A panel of judges at the 3rd U.S. Circuit Court of Appeals today heard arguments that free speech should be allowed on public property at the site of the famous Liberty Bell, which itself quotes from the Bible in stating, “Proclaim liberty throughout the land unto all the inhabitants thereof.”
The arguments came in a case involving Michael Marcavage, a minister whose work includes street preaching. He was fined and put on probation for preaching to the public on a sidewalk outside the Liberty Bell center after a trial in which government prosecutors described his message and actions as a “clear and present danger.”
It was Assistant U.S. Attorney Richard Goldberg during the June 2008 trial who argued Marcavage’s peaceful preaching presented a “clear and present danger.” Goldberg asked the judge to send a message not only to Marcavage but to anyone who would stand on public property and share their beliefs without government permission.
According to Marcavage, Independence National Historical Park Law Enforcement Specialist Donald Reed recently reaffirmed that free speech activities are banned on any of the public sidewalks surrounding the park that align city streets without first obtaining government permission. Even with a permit, the activities must be confined to a designated “free speech zone.”
“The blessings of liberty that God bestowed upon our nation continue to be lost while the Gospel of Jesus Christ is silenced,” he continued. “If the 3rd Circuit Court of Appeals upholds the ruling and finds that the federal government can ban Americans from speaking to others on matters that are important to them in the public forum or without advanced government permission, then this could very well be the final nail in the coffin of our freedoms.”
Marcavage told WND that based on their questioning, the three appellate judges – Michael Fisher, Thomas Hardiman and Robert Cowen – appeared to wonder about the prohibition of a Gospel message when other protesters with another message were left untouched. He noted commercial speech also was taking place in the same area where he was arrested.
“We obviously hope that what they revealed through the very hard questioning will be favorable toward freedom,” Marcavage told WND.
He said it is “absurd” that Americans have to fight for the right to speak freely on a public sidewalk near Independence Hall, where much of the work writing the U.S. Constitution was done, and adjacent to the exhibit of the Liberty Bell, one of the best-known symbols of freedom in the world.
Repent America is an evangelistic organization based in Philadelphia whose leaders “know that there is a literal hell and a lake of fire where the unsaved will burn for all eternity; therefore, we act upon this truth without reservation and GO OUT into the communities of America declaring the Word of God and proclaiming the Good News.”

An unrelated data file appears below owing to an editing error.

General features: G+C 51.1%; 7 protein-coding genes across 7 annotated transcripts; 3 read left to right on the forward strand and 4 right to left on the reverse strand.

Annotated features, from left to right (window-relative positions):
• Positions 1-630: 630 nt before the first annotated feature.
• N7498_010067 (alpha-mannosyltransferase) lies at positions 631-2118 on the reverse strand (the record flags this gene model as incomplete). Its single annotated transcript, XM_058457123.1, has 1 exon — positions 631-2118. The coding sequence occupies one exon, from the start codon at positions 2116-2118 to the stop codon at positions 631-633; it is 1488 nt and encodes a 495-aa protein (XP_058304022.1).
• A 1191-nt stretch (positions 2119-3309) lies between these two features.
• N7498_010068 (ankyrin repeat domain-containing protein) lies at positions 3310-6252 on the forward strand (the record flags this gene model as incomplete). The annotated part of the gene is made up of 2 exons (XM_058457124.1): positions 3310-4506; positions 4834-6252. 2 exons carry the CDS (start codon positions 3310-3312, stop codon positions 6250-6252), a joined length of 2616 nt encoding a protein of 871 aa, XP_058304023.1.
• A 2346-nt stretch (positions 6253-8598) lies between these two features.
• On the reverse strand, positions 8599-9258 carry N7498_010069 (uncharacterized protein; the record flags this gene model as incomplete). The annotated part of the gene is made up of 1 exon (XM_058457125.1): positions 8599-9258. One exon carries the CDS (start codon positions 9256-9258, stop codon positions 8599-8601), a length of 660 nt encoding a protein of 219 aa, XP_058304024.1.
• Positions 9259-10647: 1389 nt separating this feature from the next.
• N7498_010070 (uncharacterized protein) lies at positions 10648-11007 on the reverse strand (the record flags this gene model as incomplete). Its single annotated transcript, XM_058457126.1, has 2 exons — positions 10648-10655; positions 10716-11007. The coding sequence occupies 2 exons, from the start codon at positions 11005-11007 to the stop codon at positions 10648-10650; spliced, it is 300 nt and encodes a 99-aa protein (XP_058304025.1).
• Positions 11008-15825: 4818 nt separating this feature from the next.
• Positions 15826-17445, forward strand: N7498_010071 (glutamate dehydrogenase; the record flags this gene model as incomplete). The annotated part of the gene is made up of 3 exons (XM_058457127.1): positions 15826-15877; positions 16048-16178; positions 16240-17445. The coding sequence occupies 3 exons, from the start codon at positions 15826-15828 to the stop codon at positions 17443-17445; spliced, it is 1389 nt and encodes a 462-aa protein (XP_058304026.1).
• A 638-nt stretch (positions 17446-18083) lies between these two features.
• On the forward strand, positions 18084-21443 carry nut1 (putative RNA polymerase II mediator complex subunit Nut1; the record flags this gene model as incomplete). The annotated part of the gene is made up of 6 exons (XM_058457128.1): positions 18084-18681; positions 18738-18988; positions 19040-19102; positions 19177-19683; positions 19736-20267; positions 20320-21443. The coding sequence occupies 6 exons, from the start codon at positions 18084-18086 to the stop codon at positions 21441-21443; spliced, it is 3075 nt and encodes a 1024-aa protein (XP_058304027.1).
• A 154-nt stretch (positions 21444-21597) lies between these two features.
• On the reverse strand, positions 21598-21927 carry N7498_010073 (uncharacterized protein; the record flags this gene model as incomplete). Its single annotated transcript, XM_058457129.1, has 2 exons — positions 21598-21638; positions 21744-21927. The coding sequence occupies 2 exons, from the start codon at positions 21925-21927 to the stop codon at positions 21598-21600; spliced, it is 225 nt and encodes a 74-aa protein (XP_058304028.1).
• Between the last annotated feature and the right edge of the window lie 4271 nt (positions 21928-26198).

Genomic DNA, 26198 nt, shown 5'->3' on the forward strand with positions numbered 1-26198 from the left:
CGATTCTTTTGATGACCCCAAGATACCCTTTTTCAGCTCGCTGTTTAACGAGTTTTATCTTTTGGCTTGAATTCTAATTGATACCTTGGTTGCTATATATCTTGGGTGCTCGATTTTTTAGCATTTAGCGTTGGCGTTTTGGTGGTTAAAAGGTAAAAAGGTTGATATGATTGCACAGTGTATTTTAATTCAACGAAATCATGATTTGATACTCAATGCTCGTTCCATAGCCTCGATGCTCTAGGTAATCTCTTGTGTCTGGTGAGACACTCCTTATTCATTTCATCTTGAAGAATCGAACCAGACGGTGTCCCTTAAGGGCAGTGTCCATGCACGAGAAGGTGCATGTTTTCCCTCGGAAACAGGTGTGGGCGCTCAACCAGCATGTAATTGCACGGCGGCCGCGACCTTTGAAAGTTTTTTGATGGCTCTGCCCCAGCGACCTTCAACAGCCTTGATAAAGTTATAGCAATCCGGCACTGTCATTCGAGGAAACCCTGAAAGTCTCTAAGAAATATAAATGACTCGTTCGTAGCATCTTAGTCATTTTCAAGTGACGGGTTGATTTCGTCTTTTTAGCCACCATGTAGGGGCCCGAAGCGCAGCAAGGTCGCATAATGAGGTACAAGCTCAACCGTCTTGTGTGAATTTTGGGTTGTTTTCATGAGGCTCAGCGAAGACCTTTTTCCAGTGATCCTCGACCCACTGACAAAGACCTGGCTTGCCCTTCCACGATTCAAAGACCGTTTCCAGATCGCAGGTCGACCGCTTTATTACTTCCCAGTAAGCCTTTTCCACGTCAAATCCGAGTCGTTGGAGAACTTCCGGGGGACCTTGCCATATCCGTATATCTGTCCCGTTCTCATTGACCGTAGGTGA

WND reported earlier when Marcavage brought, with the help of private practice attorney C. Scott Shields, a complaint against the government over the speech infringement. That case is on hold while the current case is on appeal.
Marcavage was restricted from preaching even though Komen Breast Cancer walkers were “utilizing the same sidewalk as a forum for expressing their opinions and viewpoints,” court records reveal.
“However, Mr. Marcavage was told that he couldn’t stand on the … block and express his viewpoint and was instead given a verbal permit to express his viewpoint in another part of the Independence Mall, far away from where the Breast Cancer walkers were expressing their viewpoint,” court records said.
Marcavage told WND previously of the danger he believes the court precedent poses.
“If they shut down our ability to speak, they shut down the Gospel; they shut down any message. If the government prevails in this case, America’s experiment in liberty has finally reached its demise,” Marcavage said.
On his blog, Marcavage has noted that such government-mandated “free speech zones” are being established across the country in an effort by cities, colleges and other institutions to regulate free speech.
The blog cited a 2007 study by the Foundation for Individual Rights in Education, which found 259 of 346 colleges studied maintained such free speech restrictions.
Read More: http://www.wnd.com/index.php?pageId=140269